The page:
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Planning for Music Literacy: An Inquiry

15 January, 2016 - 09:13
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The first step to take in music literacy is to find out which music-reading and music-writing skills are most necessary and useful for the type of musician that you would like to be. The next steps to develop a plan for gaining the necessary skills.

Music literacy includes skills, such as being able to read and write musical notations, that can be crucial to a musician's progress and success. However, different kinds of musicians may need different kinds of music literacy, and some find that they do not need it at all. For example, a classical guitarist needs to learn to read treble clef notation very accurately, while a country-music guitarist may find it more practical to begin with reading chord charts. A drummer may want to be able to read rhythms correctly, while a singer in a choir may simply want to be able to pick out the notes one at a time on a piano. (See How to read music for a more detailed discussion.)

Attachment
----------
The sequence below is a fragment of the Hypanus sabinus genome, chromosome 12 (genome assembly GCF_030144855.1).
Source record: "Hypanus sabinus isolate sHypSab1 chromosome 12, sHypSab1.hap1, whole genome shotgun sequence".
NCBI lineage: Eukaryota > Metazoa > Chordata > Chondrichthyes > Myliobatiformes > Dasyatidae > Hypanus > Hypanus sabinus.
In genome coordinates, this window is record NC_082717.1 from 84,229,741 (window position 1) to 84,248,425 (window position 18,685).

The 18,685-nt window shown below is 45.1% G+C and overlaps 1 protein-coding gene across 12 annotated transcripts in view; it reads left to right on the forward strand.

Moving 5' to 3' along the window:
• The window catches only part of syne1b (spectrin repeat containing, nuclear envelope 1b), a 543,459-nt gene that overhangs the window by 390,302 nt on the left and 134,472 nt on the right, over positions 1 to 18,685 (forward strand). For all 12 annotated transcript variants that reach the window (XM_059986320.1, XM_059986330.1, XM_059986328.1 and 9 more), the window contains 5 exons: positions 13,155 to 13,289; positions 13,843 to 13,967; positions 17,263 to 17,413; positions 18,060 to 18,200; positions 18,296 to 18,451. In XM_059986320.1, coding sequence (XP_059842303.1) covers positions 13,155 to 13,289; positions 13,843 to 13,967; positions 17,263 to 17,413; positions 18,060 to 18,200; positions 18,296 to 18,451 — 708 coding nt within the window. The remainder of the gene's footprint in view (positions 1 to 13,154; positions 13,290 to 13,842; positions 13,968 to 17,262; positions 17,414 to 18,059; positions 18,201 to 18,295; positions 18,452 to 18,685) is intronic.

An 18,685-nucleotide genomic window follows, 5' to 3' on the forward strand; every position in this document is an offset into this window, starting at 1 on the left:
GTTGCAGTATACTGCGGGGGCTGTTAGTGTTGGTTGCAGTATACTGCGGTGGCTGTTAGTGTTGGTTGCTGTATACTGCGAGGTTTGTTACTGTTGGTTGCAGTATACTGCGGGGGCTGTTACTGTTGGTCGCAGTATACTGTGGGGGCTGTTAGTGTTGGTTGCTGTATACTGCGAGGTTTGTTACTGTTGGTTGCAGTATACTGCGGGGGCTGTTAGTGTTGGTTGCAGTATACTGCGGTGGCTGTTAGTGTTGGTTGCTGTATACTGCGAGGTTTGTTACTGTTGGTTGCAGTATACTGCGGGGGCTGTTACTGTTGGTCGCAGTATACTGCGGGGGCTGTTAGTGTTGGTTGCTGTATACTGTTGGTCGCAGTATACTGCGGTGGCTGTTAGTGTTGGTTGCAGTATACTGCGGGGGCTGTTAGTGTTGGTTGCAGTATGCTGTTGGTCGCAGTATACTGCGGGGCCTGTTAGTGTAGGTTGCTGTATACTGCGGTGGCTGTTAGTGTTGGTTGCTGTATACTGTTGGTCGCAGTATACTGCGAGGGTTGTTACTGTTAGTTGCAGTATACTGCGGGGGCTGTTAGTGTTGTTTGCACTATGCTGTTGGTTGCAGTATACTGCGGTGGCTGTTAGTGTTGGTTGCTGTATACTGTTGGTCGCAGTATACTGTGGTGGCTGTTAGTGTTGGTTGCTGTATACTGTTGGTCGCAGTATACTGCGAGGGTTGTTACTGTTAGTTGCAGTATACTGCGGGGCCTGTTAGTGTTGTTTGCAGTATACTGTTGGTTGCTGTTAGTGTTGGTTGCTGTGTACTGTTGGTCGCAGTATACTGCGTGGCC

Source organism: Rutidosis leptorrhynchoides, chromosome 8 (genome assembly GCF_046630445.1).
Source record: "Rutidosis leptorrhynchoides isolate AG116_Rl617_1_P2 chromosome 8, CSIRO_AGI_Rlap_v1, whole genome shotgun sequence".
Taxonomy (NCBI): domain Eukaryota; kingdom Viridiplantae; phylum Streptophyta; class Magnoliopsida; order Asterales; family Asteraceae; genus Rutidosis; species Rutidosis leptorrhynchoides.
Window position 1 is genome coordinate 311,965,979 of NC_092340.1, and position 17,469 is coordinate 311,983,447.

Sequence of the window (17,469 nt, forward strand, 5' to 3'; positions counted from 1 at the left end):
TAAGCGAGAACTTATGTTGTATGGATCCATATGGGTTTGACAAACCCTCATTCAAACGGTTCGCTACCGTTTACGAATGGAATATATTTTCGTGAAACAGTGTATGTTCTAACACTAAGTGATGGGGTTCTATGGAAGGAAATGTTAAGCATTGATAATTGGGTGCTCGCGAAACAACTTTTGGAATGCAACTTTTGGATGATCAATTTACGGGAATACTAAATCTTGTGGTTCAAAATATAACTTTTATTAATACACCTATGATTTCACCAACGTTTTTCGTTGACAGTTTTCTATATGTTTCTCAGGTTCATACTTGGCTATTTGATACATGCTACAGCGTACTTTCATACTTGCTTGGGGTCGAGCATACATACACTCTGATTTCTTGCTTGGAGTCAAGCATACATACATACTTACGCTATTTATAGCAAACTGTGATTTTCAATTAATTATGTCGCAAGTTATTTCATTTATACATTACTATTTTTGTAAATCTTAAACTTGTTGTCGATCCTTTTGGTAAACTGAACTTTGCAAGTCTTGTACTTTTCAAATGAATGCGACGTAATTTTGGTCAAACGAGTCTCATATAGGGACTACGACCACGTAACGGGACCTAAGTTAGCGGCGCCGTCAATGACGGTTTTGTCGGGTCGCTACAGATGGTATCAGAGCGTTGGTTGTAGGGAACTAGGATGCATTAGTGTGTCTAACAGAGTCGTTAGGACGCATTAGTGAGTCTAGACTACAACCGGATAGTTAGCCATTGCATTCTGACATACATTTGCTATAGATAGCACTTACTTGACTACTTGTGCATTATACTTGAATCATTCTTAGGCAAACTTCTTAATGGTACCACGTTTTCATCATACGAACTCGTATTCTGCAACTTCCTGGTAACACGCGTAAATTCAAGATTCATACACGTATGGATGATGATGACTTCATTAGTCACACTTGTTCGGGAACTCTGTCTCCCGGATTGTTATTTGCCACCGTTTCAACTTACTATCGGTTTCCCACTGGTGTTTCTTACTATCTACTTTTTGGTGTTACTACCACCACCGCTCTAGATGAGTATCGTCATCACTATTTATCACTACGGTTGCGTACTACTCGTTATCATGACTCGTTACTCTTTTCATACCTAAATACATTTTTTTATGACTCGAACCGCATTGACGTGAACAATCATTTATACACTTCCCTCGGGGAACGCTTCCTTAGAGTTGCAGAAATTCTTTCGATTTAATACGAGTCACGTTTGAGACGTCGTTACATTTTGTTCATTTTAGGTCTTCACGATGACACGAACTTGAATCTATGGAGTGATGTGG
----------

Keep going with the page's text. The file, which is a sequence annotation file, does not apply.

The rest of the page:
Learning to read and write music is not an easy task; even music students with good teachers and plenty of opportunity to practice can take years to become very proficient at it. You may not want to spend a lot of time and energy perfecting skills that you do not need. This inquiry is designed to help you determine what kinds of music literacy are most necessary or useful for the kind of musician that you would like to be.

Note: If you are trying to plan a course in which students will gain music literacy skills, you may want to consider both the music curriculum goals and the types of literacy that might allow the students to pursue their own musical interests following the course.